To emphasize a previous point, content marketing takes a lot of work, and therefore a lot of resources, such as time, money and creativity. Most companies that prioritize content marketing do that with the intention of seeing a big return on investment in terms of revenue.
Not all of that revenue will be generated right away. If you run a series of webinars with the intention to pitch a product or a service on the last one, chances are you’ll see some sales in the near future. But the majority of content marketing success takes longer than that.
It requires consistently building and nurturing relationships with your target audience, so that over time, they trust you and like you, buy from you and advocate for you.
Understand that it takes time, but track your journey, so you can make changes as you go.
Pay Attention to These Content Marketing Analytics to Stay on Top of Your Content-Driven Sales
To make sure your content marketing efforts are generating sales, you can start by simply tracking who comes to your company through your website, guest posts, webinars, etc – and buys a product. You can ask customers how they found you, or track your landing pages.
Another way is to cross-reference names from your email list.
But while you’re at it, pay attention to these leads on your email list – and those that fill out forms requesting for more information on your products. If your company initiates sales calls to these leads, track how many of these deals get closed. Then, track how much it cost you to get these leads and deals.
Compare all that to other methods you use to get sales, in order to see what works best for you and what you still need to optimize.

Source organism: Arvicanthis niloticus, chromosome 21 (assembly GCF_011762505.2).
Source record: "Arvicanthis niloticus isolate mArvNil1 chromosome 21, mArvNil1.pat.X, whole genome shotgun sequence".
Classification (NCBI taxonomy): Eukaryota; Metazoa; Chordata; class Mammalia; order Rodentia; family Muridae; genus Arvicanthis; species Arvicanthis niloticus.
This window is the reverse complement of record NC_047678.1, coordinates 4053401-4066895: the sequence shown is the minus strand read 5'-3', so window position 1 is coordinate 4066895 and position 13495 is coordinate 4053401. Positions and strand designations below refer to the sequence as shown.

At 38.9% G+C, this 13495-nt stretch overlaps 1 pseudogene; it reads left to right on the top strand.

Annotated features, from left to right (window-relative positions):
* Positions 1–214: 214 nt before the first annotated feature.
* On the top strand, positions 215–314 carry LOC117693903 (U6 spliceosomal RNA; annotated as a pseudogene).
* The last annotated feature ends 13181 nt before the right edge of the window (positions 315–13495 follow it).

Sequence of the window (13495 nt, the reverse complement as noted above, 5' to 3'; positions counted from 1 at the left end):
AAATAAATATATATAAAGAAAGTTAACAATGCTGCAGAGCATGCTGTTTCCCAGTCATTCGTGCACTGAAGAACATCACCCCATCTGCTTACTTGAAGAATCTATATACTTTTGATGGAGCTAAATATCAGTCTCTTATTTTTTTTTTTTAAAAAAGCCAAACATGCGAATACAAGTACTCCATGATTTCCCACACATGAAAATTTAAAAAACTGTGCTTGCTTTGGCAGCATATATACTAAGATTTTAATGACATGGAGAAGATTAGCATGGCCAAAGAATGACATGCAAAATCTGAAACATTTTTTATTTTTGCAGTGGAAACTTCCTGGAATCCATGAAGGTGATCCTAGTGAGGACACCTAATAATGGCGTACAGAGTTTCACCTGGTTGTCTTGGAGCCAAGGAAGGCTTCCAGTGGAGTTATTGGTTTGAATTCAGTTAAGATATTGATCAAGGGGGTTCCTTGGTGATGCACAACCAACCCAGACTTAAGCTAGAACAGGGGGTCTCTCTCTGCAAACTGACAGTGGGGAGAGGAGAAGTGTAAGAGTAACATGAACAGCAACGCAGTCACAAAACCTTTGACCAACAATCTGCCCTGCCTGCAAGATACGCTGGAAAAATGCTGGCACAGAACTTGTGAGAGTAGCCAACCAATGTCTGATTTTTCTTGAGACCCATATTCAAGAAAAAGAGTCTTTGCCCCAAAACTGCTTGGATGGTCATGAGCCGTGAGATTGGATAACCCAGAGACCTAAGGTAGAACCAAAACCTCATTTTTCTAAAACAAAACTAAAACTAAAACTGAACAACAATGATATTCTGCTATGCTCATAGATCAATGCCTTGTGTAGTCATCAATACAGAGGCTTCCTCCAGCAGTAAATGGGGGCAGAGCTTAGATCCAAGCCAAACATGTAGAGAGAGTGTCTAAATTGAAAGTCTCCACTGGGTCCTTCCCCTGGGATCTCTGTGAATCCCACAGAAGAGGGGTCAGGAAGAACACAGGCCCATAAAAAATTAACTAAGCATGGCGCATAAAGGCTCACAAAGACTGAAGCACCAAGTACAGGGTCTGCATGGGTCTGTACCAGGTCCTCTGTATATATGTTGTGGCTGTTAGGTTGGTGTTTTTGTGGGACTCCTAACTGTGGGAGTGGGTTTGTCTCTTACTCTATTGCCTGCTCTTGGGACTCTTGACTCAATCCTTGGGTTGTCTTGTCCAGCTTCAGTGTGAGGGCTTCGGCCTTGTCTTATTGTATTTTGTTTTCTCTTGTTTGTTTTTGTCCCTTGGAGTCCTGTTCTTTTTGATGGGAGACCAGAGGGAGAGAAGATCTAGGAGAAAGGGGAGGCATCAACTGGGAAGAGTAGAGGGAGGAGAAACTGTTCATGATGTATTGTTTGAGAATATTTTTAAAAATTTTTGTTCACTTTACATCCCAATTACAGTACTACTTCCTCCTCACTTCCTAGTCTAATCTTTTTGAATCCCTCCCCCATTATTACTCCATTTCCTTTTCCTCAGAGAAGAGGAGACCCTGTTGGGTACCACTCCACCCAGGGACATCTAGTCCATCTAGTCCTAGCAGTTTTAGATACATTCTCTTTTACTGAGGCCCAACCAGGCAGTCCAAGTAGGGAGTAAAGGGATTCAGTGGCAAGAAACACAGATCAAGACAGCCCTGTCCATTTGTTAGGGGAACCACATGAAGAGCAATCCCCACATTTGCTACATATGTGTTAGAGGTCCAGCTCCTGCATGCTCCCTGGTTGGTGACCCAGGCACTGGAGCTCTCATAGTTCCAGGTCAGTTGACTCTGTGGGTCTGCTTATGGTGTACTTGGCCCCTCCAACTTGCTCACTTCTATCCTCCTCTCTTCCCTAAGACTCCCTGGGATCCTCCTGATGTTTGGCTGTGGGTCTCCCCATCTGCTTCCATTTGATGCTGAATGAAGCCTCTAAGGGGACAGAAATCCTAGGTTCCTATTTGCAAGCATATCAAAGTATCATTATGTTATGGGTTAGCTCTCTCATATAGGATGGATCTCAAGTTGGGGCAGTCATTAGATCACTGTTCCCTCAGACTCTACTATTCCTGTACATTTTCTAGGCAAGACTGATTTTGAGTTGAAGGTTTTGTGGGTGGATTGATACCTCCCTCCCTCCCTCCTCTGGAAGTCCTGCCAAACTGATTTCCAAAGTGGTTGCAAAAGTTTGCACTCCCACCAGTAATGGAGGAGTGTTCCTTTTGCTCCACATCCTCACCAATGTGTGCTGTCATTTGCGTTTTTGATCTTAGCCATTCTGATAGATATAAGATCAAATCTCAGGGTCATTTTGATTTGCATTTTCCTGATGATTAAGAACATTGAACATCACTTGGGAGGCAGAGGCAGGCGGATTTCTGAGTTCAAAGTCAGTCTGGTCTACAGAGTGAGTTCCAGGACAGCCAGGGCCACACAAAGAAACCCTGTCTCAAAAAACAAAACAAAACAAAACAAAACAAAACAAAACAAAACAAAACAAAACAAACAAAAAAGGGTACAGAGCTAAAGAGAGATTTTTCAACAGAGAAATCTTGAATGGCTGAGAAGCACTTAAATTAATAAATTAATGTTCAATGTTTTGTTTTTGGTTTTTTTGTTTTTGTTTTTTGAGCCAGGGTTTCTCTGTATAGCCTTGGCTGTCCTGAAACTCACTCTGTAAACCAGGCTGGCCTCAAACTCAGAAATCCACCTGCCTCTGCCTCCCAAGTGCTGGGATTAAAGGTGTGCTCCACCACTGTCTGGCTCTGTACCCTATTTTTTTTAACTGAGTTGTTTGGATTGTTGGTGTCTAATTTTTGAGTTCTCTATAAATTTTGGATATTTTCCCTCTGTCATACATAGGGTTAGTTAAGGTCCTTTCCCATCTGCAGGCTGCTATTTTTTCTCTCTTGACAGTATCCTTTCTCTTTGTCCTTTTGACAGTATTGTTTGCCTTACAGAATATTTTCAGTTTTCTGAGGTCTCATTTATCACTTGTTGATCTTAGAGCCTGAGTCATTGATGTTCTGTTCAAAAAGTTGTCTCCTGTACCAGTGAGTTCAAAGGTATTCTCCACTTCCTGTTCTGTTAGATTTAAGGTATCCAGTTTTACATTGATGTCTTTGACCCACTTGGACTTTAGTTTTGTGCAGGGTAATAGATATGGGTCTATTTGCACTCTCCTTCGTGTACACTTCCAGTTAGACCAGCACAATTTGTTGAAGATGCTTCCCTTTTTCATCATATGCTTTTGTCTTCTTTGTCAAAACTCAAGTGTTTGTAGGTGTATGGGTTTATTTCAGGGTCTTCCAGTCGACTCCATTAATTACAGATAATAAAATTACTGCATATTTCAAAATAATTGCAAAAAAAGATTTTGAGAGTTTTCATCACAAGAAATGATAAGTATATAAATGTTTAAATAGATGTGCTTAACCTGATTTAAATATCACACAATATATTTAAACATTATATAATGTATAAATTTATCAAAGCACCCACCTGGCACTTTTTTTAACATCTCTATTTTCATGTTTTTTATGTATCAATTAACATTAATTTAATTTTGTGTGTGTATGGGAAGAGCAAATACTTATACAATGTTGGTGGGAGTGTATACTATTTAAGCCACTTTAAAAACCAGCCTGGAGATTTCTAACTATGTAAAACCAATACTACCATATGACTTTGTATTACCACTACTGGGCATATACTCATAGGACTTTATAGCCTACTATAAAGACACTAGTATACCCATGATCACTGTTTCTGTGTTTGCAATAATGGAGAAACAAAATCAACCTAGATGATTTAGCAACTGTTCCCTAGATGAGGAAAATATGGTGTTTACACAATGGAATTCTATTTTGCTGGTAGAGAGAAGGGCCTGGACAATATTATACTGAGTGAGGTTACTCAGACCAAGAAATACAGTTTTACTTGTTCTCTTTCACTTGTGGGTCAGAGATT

Great Resources: How to Improve Content-Driven Sales
·13 Ways to Increase Your Conversion Rate Right Now – ConversionXL
·18 Ways for Increasing Your Sales Funnel Conversion Rate – OptinMonster
·4 Quick Conversion Rate Tips that Increased Online Sales by $500,000 – Search Engine Journal
Which Content Marketing Analytics Should I Prioritize First?
Looking at this list of content marketing metrics, it’s easy to get overwhelmed. Most companies don’t have the necessary team and budget to pull everything off at once, and even if they do, their content marketing program might not be ready for it.
The best thing to do in this case?
Choose one or two metrics, set goals, work solely on them. Remember to set deadlines to evaluate how you’re doing and decide what to do next.
But how do you choose which metrics to prioritize first?
Understand your #1 goal for your content marketing program in the next year. Do you want to increase online sales, or do you prefer to get leads that you can pass to your sales team? Maybe you’re just starting out and want as many people as possible to know your name, so you can start getting press mentions and establish yourself as an authority in your field?
Whatever your #1 goal is, consider where you are right now with your program, and brainstorm the steps it would take to get to where you want to get.
Start with the first step. For example:
- If you’re unknown in your industry, work on increasing brand awareness and traffic.
- If you already created a lot of content for your site, but it’s not getting you results, consider improving your engagement, SEO or lead generation.
- If you’re regularly generating leads, consider spending the next year improving conversions into sales.
No matter where you are on your content marketing journey, dare to take risks. But track your progress, so you can analyze, improve as you go, and reach your content marketing goals.
It’s time to commit. Set a content marketing goal for the next year, and tell us in the comments which one or two content metrics you’ll be prioritizing. We’ll be cheering you on!